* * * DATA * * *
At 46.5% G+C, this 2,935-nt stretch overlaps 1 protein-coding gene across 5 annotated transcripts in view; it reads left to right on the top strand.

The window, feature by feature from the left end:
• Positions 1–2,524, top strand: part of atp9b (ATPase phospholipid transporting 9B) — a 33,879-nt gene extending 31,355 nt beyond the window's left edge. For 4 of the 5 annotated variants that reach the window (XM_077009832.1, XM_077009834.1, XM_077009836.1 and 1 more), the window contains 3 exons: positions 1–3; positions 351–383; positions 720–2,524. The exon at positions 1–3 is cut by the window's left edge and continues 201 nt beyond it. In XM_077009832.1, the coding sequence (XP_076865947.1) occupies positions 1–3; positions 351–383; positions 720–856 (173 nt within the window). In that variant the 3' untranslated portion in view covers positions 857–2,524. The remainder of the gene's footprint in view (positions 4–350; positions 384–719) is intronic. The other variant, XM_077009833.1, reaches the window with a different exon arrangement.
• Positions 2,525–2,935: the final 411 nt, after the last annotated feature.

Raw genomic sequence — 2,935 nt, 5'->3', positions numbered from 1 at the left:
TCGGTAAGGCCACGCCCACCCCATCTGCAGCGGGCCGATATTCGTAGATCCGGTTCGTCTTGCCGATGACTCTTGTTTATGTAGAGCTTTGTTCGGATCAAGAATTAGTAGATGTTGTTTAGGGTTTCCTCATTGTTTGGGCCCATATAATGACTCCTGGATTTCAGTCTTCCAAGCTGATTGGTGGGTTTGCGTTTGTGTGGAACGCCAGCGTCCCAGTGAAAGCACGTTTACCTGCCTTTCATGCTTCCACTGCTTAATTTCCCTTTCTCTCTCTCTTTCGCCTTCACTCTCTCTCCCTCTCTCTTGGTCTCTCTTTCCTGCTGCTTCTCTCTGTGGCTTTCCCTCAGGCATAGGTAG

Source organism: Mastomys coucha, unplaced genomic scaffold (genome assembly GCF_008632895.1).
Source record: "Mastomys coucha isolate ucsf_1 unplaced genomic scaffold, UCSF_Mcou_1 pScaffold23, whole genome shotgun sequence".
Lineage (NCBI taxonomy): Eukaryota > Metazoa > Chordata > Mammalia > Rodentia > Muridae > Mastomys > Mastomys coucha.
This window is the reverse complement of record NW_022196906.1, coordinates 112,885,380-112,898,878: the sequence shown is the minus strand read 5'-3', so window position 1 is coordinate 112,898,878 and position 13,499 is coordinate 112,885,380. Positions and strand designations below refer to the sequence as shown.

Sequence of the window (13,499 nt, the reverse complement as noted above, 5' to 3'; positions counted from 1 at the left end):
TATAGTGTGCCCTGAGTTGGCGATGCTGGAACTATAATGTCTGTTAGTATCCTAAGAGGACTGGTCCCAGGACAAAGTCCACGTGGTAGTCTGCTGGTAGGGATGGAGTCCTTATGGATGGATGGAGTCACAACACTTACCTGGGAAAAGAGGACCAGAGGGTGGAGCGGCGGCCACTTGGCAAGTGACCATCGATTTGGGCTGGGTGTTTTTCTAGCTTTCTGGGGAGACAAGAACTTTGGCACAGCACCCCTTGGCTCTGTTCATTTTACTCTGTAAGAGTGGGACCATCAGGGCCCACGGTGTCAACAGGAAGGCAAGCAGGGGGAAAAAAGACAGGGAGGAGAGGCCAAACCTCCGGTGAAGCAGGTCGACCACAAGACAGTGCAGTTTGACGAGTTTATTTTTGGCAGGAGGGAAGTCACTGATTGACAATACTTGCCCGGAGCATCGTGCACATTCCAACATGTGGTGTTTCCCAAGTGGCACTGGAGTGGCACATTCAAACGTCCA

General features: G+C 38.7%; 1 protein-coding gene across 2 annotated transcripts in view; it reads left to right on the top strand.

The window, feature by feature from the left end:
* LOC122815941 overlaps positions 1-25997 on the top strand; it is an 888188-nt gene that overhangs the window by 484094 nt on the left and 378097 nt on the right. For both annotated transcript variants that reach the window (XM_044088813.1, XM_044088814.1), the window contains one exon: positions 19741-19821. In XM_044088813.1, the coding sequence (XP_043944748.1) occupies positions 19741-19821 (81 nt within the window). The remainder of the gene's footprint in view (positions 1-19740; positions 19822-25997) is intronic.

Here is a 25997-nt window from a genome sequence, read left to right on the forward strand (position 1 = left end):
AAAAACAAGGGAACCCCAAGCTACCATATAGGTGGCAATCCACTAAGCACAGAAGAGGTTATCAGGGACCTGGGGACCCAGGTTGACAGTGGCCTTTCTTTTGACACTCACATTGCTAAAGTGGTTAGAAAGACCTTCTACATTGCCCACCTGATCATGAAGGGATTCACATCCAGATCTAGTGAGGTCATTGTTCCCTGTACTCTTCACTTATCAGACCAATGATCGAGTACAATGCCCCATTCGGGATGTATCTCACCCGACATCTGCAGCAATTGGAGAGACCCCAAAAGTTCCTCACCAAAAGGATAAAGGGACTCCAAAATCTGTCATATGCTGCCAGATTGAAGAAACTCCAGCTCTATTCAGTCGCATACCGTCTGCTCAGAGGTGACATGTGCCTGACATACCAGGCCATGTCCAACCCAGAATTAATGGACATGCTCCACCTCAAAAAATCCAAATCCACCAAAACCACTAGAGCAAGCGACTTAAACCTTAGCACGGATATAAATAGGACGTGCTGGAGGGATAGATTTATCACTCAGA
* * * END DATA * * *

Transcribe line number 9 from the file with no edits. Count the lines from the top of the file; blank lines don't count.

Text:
Lineage (NCBI taxonomy): Eukaryota > Metazoa > Chordata > Mammalia > Rodentia > Muridae > Mastomys > Mastomys coucha.